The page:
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The Flexi-Disc

Also known as "Soundsheets" or "Flexis"

The flexi is an oft neglected format, however it's fragility makes it the sort of item where those copies that survive will almost inevitably become collectable.

  What is a Flexi?  
it is a thin sheet of plastic cut with the grooves of a record, it is soft and can be bent or rolled, hence the name.

  History  
The Earliest flexis we can locate are from the UK, they play at 78 RPM and date from the Mid 50s. their existence is pretty remarkable as the old 78 players used heavy needles that would probably carve up a flexi after just few plays! The Flexi came of age in the 60s with the sending out by The Beatles of annual fan club newsletters and Flexis at Christmas. Needless to say these are vert sought after today.

Flexis were widely used as promotional tools and magazine freebies over the next 30 years, Both NME and Melody Maker competed for readers by affixing Flexis to their covers with unreleased tracks and excerpts of music from various bands. The Flexi was not necessarily seen as a prestige item and rival magazines in the 80s made big play of their ability to substitute the flexi with conventional 7" singles, referred to as "Hard Vinyl"

The same technology allowed the pressing of postcard records. What better than to send home a full media package incorporating sights and sounds from your holiday destination! I remember once owning a "Royal Wedding talking postcard" with Charles and Diana peering out from behind the Grooves! the sound recording it's self was a rather turgid commentry with distant sounds of bells and cheering crowds.

After the Fall of the Iron Curtain countries in Eastern Europe were desperate to get new Western sounds to their listeners. Flexis and postcard records appeared in various countries as they were cheaper and easier to produce than conventional records. These postcards sported a strange selection of pictures, most bearing no relationship to the music. Check out this Excellent Swedish Zappa site for pictures of Polish and Russian postcard records.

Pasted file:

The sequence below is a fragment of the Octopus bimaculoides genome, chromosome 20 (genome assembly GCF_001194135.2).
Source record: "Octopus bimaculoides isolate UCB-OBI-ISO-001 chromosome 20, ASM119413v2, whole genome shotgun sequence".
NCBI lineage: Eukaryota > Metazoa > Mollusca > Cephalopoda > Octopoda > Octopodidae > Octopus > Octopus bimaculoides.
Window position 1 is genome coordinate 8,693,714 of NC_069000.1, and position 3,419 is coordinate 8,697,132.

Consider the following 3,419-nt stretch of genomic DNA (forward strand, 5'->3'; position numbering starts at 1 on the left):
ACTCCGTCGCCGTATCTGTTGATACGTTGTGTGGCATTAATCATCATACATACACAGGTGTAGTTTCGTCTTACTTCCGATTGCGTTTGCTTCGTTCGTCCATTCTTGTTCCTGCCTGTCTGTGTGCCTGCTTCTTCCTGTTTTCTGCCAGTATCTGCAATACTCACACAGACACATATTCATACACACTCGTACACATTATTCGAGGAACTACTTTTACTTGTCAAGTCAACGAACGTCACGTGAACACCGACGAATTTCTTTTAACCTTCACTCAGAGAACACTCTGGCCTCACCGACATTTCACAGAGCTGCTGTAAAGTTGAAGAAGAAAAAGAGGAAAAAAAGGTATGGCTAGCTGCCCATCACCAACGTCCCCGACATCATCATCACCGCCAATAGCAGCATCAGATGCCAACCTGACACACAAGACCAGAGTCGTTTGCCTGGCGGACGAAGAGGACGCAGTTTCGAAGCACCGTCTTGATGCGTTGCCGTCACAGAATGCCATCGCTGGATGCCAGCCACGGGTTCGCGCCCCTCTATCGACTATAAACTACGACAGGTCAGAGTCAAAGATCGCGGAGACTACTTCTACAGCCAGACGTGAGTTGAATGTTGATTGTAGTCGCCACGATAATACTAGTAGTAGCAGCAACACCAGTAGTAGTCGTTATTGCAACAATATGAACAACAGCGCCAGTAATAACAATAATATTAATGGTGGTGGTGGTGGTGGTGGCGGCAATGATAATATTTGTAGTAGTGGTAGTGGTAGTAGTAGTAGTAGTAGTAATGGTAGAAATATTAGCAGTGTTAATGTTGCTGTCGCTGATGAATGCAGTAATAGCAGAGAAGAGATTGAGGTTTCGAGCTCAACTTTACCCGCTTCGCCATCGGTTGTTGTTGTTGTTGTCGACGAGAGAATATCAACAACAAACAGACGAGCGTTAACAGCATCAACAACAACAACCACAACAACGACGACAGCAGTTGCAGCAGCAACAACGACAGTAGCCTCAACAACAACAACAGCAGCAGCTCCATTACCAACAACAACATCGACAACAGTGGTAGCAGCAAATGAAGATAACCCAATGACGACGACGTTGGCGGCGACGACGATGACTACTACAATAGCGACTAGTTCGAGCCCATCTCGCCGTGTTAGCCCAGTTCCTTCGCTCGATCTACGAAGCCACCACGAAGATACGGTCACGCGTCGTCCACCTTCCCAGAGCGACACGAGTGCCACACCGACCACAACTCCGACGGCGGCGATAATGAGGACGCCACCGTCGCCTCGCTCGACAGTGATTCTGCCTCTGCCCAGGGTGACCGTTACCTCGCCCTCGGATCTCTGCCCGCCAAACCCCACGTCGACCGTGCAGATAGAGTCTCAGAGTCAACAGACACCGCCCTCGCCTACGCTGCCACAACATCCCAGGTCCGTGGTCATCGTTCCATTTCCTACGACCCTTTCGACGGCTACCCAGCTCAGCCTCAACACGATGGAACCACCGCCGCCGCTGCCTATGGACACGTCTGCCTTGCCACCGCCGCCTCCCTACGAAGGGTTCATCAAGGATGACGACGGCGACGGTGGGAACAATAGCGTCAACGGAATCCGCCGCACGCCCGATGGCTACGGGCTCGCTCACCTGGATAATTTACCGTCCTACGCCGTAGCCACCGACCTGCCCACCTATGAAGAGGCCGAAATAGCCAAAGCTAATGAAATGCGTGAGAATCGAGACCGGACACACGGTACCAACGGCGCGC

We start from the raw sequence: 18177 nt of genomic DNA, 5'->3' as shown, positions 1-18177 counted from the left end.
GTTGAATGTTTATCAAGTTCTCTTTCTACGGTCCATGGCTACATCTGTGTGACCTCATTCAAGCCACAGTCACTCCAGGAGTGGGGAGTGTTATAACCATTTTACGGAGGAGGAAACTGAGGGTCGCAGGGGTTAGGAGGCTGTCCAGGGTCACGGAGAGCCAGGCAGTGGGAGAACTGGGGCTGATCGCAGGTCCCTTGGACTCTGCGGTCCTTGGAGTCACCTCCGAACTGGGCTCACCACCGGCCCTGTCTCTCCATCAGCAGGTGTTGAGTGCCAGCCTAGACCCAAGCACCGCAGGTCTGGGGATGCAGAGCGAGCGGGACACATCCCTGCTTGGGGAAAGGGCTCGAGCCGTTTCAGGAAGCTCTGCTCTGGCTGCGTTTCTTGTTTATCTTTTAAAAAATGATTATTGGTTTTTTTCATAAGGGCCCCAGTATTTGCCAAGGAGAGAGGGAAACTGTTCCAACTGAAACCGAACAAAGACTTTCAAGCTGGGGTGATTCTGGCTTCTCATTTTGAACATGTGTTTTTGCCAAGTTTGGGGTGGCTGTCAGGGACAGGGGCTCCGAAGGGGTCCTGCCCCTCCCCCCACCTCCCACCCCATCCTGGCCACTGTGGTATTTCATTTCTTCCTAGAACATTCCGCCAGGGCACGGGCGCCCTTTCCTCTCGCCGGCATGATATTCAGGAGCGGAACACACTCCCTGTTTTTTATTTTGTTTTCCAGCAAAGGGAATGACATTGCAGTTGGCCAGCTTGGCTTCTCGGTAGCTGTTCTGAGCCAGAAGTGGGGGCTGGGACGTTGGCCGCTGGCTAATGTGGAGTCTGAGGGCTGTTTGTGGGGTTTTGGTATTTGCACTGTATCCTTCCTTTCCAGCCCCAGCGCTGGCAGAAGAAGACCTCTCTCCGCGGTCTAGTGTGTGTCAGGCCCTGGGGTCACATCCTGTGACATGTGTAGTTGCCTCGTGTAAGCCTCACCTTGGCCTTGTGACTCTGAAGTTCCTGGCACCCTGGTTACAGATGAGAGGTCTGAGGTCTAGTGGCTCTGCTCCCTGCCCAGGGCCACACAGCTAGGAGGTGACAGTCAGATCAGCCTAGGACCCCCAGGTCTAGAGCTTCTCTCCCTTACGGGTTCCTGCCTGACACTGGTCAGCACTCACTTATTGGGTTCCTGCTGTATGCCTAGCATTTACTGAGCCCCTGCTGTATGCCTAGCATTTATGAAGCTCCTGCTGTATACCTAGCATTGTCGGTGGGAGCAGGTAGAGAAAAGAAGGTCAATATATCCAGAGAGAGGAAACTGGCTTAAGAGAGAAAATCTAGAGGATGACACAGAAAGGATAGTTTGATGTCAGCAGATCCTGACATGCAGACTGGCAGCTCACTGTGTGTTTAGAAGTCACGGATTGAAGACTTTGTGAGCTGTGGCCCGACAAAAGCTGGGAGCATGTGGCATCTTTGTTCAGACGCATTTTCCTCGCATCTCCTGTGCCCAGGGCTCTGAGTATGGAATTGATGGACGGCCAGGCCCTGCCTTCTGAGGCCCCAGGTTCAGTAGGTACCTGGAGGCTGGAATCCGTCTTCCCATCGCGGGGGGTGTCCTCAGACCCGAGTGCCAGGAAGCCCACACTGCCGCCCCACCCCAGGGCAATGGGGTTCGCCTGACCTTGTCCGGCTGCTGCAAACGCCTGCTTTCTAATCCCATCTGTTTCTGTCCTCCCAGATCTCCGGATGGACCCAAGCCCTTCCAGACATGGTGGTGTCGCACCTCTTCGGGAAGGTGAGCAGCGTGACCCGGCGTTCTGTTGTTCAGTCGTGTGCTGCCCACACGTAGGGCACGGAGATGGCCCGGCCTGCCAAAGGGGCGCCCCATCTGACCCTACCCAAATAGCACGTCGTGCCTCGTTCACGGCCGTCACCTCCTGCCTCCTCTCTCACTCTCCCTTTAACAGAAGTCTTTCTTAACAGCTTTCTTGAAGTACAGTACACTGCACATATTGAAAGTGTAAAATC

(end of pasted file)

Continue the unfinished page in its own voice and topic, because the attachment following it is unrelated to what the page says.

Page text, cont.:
By the Mid 90s the CD had usurped the Flexi as the cheapest way to get music on the cover of a magazine, with up to 80 minutes of digital quality music as oppose to 10 minutes of poor quality sound on a Flexi, this was one battle vinyl was unlikely to win!

  Collectors View
Flexis are collectable! Especially collectable are flexis by major artists. Because they were distributed free with papers/magazines or as promotional gimmicks, they were (and still are) seen as throwaway, so relatively few survive. Remember that flexis sent out with publications will hold their value much more if kept with the original paper or magazine.

  Where to find Flexis
When buying them don't be tempted to dive in and pay top dollar right away, as many collectors and even dealers have failed to wise up to the collectablity of this format. Also the nature of the way Flexis were distributed means that many have ended up in the hands of people who are not serious collectors. Car Boot Sales and Charity Shops make fertile hunting grounds, as to the sale bins of many record shops. If you are after big rarities such as the Bealtes Flexis, you are much less likely to pick up a bargain. When looking online, try our Rare Record Finder

  Care and Repair?  
Flexis are fragile! when handling remember that if you crumple a flexi it may well kink or crease, once this has happened it will be unplayable and repair is difficult. Clean a flexi very gently with warm soapy water as you would for a record; do not use alcohol. Reportedly you can repair a creased Flexi by placing it under a damp cloth and ironing it, I have verified this method


  Further Reading  
The Internet Museum of Flexi / Cardboard / Oddity Records
A collection of photos and soundclips from Flexis and postcard records, also information on the manufacturing process.


Other Format Features
Acetates | Bootlegs | Cut-outs | Pirates | Promos


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